Virus Hit to Sweden’s Economy Seen Among Least Bad in Europe
Data this week could confirm how Sweden’s contentious decision to avoid a full lockdown at the start of the coronavirus pandemic has spared its economy from the worst of the fallout.
On Wednesday, Sweden will publish a keenly anticipated flash indicator for second-quarter GDP, and economists surveyed by Bloomberg are expecting a 7% contraction, according to median estimates.
While that would mark an unprecedented drop for the Nordic region’s biggest economy, it’s considerably less than the recent hits suffered in the U.S. and the 19-member euro area.
“The Swedish economy has not been unscathed, despite its light-touch lockdown, but we think that the quarterly drop in GDP in the second quarter is likely to have been about one-third of that seen in the euro-zone,“ said David Oxley, an economist at Capital Economics, in a note to clients.
But the strategy has also resulted in Sweden having one of the highest death rates in the world, at 56.4 per 100,000, and it’s unclear whether the economy will fare much better than in neighboring Denmark and Norway, which initially imposed strict lockdowns and have seen substantially lower fatalities.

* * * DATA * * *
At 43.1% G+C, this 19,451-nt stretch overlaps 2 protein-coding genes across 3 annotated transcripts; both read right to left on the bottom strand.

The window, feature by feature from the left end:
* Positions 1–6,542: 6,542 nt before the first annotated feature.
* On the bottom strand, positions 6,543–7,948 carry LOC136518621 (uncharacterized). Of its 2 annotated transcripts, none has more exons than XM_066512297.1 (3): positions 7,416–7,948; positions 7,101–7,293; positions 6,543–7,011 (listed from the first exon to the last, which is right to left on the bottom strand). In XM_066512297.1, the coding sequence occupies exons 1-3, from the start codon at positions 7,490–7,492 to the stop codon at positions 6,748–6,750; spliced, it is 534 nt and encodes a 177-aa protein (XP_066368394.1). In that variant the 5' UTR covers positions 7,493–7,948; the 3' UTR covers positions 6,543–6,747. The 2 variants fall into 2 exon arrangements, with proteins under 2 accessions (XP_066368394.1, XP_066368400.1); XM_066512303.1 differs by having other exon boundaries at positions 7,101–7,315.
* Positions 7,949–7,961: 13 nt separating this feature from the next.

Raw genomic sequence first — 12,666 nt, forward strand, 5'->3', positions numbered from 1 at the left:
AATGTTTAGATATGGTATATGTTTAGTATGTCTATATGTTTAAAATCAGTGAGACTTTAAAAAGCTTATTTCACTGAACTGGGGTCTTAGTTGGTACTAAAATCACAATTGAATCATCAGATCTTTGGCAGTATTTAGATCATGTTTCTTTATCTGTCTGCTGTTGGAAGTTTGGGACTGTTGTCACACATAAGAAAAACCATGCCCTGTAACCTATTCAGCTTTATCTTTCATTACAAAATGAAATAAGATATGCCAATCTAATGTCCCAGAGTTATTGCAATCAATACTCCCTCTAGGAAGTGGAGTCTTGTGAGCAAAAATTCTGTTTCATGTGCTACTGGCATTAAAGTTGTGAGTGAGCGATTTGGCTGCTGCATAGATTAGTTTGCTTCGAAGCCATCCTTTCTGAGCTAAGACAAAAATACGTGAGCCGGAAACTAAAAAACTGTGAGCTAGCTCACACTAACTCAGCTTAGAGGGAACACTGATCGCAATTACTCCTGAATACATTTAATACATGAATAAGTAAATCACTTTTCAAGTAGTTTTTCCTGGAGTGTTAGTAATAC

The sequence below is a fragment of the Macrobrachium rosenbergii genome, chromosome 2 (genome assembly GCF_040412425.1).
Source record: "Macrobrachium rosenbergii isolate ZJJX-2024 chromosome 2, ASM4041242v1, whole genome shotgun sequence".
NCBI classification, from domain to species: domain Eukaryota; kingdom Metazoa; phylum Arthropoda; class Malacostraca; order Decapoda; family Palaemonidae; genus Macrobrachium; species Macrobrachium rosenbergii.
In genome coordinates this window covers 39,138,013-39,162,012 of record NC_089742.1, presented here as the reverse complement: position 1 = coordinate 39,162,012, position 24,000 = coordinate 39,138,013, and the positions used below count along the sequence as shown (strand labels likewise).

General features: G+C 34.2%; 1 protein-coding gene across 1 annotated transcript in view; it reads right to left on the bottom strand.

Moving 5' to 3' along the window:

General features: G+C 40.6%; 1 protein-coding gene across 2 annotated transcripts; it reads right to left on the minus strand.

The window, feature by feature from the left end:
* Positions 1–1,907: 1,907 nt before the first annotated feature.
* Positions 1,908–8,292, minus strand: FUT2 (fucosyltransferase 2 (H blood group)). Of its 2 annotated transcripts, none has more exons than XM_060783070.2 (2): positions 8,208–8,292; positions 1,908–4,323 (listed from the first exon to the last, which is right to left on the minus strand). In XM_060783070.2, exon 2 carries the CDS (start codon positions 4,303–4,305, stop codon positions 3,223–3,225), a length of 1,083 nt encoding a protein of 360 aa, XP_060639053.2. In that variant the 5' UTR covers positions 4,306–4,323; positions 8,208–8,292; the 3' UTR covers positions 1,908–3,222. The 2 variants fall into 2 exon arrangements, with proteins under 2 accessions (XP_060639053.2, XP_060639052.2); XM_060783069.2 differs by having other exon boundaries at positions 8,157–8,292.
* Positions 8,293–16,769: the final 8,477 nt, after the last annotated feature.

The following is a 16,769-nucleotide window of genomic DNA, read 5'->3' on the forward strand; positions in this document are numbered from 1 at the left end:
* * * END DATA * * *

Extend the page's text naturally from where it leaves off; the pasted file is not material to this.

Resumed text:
“We do not know how the virus strategy will affect the economies in the long run,” said Nordea economist Torbjorn Isaksson in emailed comments. “Our Nordic neighbors locked down but may be able to open up and normalize faster.”
What economists are saying...
- Nordea expects a “painful” drop in GDP by 8.5% q/q and 8% y/y in 2Q, in line with the Riksbank’s view
- Swedbank foresees a 2Q GDP contraction of 7.5% q/q and 7.0% y/y, making it “the biggest GDP drop in memory”
- SEB expects a GDP drop of 8.0% q/q and 7.7% y/y, saying that “GDP is most likely start to recover in 3Q, though strength of the upturn remains uncertain.”
- Danske Bank economists see Swedish GDP falling 7.1% y/y and -6.3% q/q
- Capital Economics expects GDP to drop 4% q/q and 3.7 y/y, which would be “about half as big as that of the Riksbank and other forecasters.” They also add that the economy has “still faced a deep crunch by normal standards.”
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